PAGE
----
But salary increases aren’t always what they seem.
Inflation, for example, is an often-ignored factor. Thus what seems like a generous pay rise can actually be anything but.
Consider Venezuela, for example. According to a new study of global salary predictions, the average Venezuelan employee can look forward to a 60% pay rise in 2016. This all sounds rather enticing, until you realize that experts predict inflation of 204% next year in the country, meaning that even with that pay rise people will actually be worse off than they are now.
The new study asked 336 multinational companies, operating in 70 different countries, what salary increases they expected to offer staff in 2016. These pay rises were then contrasted with inflation (or, in some cases, deflation) in order to provide “real world” figures – quite simply how an employees’ spending power is expected to change.
The survey found that global salaries are expected to increase by 5.1% next year in real terms, though it should come as no surprise that some countries have fared far better than others.
As should perhaps be expected, the biggest real-world pay rises can be expected in Asia next year. China alone, for example, is predicting an 8% increase in salaries. However they are far from top of the league table.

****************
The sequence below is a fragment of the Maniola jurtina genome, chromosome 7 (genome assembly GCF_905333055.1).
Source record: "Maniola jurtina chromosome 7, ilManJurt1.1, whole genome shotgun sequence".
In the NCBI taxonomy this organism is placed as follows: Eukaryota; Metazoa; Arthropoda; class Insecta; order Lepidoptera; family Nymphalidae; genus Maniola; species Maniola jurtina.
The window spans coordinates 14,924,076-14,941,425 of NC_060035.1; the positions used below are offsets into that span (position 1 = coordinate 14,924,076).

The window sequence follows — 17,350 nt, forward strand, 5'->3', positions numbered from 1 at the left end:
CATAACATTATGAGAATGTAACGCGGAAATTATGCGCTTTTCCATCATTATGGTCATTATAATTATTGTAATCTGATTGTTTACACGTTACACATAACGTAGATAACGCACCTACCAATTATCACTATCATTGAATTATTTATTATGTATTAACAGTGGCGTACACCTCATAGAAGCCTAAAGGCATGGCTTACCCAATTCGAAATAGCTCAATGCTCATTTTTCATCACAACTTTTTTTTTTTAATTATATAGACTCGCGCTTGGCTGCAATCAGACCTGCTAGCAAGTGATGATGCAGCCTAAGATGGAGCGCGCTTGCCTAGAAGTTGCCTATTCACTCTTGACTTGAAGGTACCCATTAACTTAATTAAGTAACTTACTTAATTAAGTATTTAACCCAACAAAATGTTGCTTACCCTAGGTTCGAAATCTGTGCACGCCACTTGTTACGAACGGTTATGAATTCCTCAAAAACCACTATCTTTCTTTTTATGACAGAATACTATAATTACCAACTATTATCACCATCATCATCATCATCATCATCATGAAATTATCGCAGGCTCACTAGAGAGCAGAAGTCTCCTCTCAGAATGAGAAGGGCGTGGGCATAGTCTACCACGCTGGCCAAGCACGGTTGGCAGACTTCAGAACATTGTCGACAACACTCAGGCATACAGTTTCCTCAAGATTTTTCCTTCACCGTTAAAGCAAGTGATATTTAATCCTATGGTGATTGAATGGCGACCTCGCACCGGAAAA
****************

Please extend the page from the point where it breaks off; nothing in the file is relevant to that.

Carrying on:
In third place for the largest pay rises comes Pakistan. This is due mainly to the burgeoning economy to be found here, which is resulting in much incoming investment and a strong currency.
Coming in second is China, long known as an economic powerhouse. While there are signs that the economy has slowed down as of late, leading to falls in the value of oil, commodities and even fine wines on a global scale, they still remain one of the fastest growing economies in the world.
However coming top of the charts for predicted growth next year is Vietnam. This is particularly interesting because Vietnam has also topped a number of other expat charts in recent months.
For example Lonely Planet named them as one of the best-value travel destinations, and a separate study found expats in Vietnam to have more disposable income than almost any other country. For expats looking for the next global hotspot, it seems there is an ever-growing mound of evidence to suggest that Vietnam might just be it.
Generally speaking the worst-performing countries for pay rises are those that have suffered considerable financial turmoil as of late. Greece, for example, expects a drop of 4.2% as the many concessions made to the EU continue to bite. Ukraine also limps into the bottom of the charts, thanks to a devalued currency and hyper-inflation of over 50%.
The message is clear; deciding on your next expat posting isn’t as easy as simply scanning the financials section of your expatriate package. Instead, the figures offered need to be carefully contrasted with the economics of the country involved, in order to give a “real world” view of your actual spending power in the country of your choice.